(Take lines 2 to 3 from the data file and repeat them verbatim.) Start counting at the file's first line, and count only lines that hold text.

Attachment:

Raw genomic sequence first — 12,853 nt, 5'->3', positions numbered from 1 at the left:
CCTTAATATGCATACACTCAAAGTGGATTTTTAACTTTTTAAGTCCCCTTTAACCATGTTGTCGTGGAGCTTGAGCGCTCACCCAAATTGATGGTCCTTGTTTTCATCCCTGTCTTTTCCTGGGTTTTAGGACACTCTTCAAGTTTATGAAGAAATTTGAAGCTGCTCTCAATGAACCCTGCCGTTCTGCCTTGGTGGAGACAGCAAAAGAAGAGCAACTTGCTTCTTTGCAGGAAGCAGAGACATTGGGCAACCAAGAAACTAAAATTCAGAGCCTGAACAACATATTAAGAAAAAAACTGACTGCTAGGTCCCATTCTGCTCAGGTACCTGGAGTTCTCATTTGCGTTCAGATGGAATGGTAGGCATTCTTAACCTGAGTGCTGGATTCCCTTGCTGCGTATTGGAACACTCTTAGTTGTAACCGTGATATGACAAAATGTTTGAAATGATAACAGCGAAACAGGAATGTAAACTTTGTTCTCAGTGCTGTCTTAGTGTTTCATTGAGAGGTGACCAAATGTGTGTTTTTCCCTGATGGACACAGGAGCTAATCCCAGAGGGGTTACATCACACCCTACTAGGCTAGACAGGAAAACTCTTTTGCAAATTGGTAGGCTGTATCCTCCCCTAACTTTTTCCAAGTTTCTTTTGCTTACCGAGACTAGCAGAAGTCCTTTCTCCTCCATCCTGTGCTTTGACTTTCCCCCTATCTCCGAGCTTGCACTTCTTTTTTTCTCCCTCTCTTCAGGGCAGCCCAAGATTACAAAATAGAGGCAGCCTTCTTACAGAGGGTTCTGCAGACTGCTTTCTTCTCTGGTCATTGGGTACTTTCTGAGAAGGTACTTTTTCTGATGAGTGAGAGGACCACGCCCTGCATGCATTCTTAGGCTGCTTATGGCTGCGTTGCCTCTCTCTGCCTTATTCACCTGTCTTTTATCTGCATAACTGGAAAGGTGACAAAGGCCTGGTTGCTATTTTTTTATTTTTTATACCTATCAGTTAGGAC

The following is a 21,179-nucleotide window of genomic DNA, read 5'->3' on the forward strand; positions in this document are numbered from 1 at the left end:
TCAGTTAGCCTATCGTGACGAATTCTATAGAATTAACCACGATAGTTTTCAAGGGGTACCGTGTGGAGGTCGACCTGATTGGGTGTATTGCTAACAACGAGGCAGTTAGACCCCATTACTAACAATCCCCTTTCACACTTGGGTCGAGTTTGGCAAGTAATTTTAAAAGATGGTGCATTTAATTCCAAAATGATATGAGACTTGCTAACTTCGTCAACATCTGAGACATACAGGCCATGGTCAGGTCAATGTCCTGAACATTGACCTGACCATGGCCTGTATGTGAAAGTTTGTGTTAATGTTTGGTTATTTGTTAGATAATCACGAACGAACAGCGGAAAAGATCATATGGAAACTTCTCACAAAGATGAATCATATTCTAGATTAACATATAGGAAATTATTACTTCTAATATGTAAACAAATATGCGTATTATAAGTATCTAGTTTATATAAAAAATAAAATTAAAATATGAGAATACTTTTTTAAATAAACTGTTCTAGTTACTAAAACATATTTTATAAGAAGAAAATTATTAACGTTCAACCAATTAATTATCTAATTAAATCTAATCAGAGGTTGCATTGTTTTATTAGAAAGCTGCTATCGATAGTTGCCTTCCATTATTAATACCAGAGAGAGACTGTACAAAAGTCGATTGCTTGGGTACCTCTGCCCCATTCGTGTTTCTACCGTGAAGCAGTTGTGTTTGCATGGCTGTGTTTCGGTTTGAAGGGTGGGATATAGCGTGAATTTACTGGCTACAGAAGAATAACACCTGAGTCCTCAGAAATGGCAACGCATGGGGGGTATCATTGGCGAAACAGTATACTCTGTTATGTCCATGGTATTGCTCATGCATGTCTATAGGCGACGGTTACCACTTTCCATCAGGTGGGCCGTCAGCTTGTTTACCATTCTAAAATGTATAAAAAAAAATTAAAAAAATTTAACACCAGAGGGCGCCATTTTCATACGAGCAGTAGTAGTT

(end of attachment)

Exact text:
CCTTAATATGCATACACTCAAAGTGGATTTTTAACTTTTTAAGTCCCCTTTAACCATGTTGTCGTGGAGCTTGAGCGCTCACCCAAATTGATGGTCCTTGTTTTCATCCCTGTCTTTTCCTGGGTTTTAGGACACTCTTCAAGTTTATGAAGAAATTTGAAGCTGCTCTCAATGAACCCTGCCGTTCTGCCTTGGTGGAGACAGCAAAAGAAGAGCAACTTGCTTCTTTGCAGGAAGCAGAGACATTGGGCAACCAAGAAACTAAAATTCAGAGCCTGAACAACATATTAAGAAAAAAACTGACTGCTAGGTCCCATTCTGCTCAGGTACCTGGAGTTCTCATTTGCGTTCAGATGGAATGGTAGGCATTCTTAACCTGAGTGCTGGATTCCCTTGCTGCGTATTGGAACACTCTTAGTTGTAACCGTGATATGACAAAATGTTTGAAATGATAACAGCGAAACAGGAATGTAAACTTTGTTCTCAGTGCTGTCTTAGTGTTTCATTGAGAGGTGACCAAATGTGTGTTTTTCCCTGATGGACACAGGAGCTAATCCCAGAGGGGTTACATCACACCCTACTAGGCTAGACAGGAAAACTCTTTTGCAAATTGGTAGGCTGTATCCTCCCCTAACTTTTTCCAAGTTTCTTTTGCTTACCGAGACTAGCAGAAGTCCTTTCTCCTCCATCCTGTGCTTTGACTTTCCCCCTATCTCCGAGCTTGCACTTCTTTTTTTCTCCCTCTCTTCAGGGCAGCCCAAGATTACAAAATAGAGGCAGCCTTCTTACAGAGGGTTCTGCAGACTGCTTTCTTCTCTGGTCATTGGGTACTTTCTGAGAAGGTACTTTTTCTGATGAGTGAGAGGACCACGCCCTGCATGCATTCTTAGGCTGCTTATGGCTGCGTTGCCTCTCTCTGCCTTATTCACCTGTCTTTTATCTGCATAACTGGAAAGGTGACAAAGGCCTGGTTGCTATTTTTTTATTTTTTATACCTATCAGTTAGGAC

The following is a 21,179-nucleotide window of genomic DNA, read 5'->3' on the forward strand; positions in this document are numbered from 1 at the left end: